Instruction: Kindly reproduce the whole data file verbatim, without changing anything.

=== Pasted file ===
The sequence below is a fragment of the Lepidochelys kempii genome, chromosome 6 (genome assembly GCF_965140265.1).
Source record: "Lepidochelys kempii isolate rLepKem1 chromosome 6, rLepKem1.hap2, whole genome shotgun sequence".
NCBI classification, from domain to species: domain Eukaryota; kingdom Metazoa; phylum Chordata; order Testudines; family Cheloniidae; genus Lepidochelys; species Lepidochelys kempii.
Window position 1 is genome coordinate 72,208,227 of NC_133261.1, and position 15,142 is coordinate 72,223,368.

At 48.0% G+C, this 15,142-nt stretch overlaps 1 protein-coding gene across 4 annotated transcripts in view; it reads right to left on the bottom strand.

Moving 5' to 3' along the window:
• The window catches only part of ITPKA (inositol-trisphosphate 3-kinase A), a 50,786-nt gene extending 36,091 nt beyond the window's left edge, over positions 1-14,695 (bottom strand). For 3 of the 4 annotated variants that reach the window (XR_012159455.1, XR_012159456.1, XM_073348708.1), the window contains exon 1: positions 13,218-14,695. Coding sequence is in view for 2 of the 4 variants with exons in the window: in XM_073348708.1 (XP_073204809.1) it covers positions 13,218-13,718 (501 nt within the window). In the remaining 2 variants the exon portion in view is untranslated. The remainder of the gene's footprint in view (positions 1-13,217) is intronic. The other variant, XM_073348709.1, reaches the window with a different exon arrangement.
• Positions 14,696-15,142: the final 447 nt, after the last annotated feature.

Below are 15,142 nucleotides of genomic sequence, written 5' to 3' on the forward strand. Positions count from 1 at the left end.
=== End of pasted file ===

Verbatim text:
The sequence below is a fragment of the Lepidochelys kempii genome, chromosome 6 (genome assembly GCF_965140265.1).
Source record: "Lepidochelys kempii isolate rLepKem1 chromosome 6, rLepKem1.hap2, whole genome shotgun sequence".
NCBI classification, from domain to species: domain Eukaryota; kingdom Metazoa; phylum Chordata; order Testudines; family Cheloniidae; genus Lepidochelys; species Lepidochelys kempii.
Window position 1 is genome coordinate 72,208,227 of NC_133261.1, and position 15,142 is coordinate 72,223,368.

At 48.0% G+C, this 15,142-nt stretch overlaps 1 protein-coding gene across 4 annotated transcripts in view; it reads right to left on the bottom strand.

Moving 5' to 3' along the window:
• The window catches only part of ITPKA (inositol-trisphosphate 3-kinase A), a 50,786-nt gene extending 36,091 nt beyond the window's left edge, over positions 1-14,695 (bottom strand). For 3 of the 4 annotated variants that reach the window (XR_012159455.1, XR_012159456.1, XM_073348708.1), the window contains exon 1: positions 13,218-14,695. Coding sequence is in view for 2 of the 4 variants with exons in the window: in XM_073348708.1 (XP_073204809.1) it covers positions 13,218-13,718 (501 nt within the window). In the remaining 2 variants the exon portion in view is untranslated. The remainder of the gene's footprint in view (positions 1-13,217) is intronic. The other variant, XM_073348709.1, reaches the window with a different exon arrangement.
• Positions 14,696-15,142: the final 447 nt, after the last annotated feature.

Below are 15,142 nucleotides of genomic sequence, written 5' to 3' on the forward strand. Positions count from 1 at the left end.